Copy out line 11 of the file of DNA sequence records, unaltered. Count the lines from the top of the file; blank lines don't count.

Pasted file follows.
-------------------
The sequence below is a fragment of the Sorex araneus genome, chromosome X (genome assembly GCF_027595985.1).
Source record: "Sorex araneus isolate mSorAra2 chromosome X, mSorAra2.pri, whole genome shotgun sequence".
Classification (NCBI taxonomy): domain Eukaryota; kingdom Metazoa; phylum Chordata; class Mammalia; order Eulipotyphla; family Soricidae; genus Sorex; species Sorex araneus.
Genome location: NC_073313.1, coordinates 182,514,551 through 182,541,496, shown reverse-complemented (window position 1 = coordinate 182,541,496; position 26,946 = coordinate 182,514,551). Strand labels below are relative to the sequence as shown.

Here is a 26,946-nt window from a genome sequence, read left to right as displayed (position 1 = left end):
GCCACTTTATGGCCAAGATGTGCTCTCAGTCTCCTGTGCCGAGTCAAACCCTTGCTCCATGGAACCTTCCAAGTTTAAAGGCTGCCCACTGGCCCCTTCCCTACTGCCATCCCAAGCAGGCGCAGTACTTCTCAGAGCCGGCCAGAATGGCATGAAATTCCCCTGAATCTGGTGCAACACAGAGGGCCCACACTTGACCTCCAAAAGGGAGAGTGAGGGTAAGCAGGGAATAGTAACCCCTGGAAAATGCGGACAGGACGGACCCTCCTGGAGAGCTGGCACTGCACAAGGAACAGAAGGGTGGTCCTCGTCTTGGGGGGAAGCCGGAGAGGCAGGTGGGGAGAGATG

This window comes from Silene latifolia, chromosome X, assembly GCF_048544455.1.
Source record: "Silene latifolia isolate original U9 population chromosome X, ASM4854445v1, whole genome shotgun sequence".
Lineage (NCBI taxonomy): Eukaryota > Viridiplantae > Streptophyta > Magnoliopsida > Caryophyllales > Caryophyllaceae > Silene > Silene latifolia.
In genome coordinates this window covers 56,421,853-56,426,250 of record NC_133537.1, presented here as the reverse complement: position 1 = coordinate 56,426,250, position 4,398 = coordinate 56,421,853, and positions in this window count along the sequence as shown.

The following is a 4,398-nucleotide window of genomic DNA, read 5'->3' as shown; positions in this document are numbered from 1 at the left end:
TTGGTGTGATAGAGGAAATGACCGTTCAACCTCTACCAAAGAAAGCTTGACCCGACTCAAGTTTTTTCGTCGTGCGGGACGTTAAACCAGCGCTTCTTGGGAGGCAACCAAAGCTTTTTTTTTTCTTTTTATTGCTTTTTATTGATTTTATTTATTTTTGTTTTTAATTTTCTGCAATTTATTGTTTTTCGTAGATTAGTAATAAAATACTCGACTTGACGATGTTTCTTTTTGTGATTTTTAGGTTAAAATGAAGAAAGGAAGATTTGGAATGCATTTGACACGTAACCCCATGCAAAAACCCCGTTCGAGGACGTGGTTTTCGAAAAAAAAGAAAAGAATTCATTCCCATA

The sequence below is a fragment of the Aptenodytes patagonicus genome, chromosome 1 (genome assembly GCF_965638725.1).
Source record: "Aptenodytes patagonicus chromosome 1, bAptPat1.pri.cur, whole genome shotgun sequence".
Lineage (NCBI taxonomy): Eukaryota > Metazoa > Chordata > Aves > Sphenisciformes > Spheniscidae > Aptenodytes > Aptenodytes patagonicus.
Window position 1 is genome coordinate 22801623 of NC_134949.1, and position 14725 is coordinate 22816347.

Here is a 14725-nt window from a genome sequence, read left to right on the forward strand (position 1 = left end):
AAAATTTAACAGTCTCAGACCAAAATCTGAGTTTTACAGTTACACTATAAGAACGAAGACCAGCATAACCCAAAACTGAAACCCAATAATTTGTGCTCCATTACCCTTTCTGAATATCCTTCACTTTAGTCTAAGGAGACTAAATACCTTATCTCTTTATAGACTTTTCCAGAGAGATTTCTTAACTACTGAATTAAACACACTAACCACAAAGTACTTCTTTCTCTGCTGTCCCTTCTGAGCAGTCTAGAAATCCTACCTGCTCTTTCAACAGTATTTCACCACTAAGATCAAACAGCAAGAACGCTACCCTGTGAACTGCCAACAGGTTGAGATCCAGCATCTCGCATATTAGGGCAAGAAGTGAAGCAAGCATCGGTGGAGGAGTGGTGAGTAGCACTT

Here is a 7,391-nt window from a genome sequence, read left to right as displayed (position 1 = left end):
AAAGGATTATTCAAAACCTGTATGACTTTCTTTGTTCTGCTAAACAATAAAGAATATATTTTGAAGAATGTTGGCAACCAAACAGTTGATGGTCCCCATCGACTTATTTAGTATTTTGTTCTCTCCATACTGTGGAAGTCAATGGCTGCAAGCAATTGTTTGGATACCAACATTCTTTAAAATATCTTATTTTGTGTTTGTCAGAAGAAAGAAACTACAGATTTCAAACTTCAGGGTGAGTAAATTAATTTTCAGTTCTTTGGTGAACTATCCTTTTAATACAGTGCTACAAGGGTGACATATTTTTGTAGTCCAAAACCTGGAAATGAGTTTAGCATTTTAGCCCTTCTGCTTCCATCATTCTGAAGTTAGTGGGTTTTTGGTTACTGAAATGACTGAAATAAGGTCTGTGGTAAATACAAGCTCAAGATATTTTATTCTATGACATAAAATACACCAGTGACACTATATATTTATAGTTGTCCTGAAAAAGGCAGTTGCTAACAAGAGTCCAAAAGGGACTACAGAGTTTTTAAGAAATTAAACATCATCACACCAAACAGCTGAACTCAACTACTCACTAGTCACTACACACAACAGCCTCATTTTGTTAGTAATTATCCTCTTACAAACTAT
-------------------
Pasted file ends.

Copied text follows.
The following is a 4,398-nucleotide window of genomic DNA, read 5'->3' as shown; positions in this document are numbered from 1 at the left end: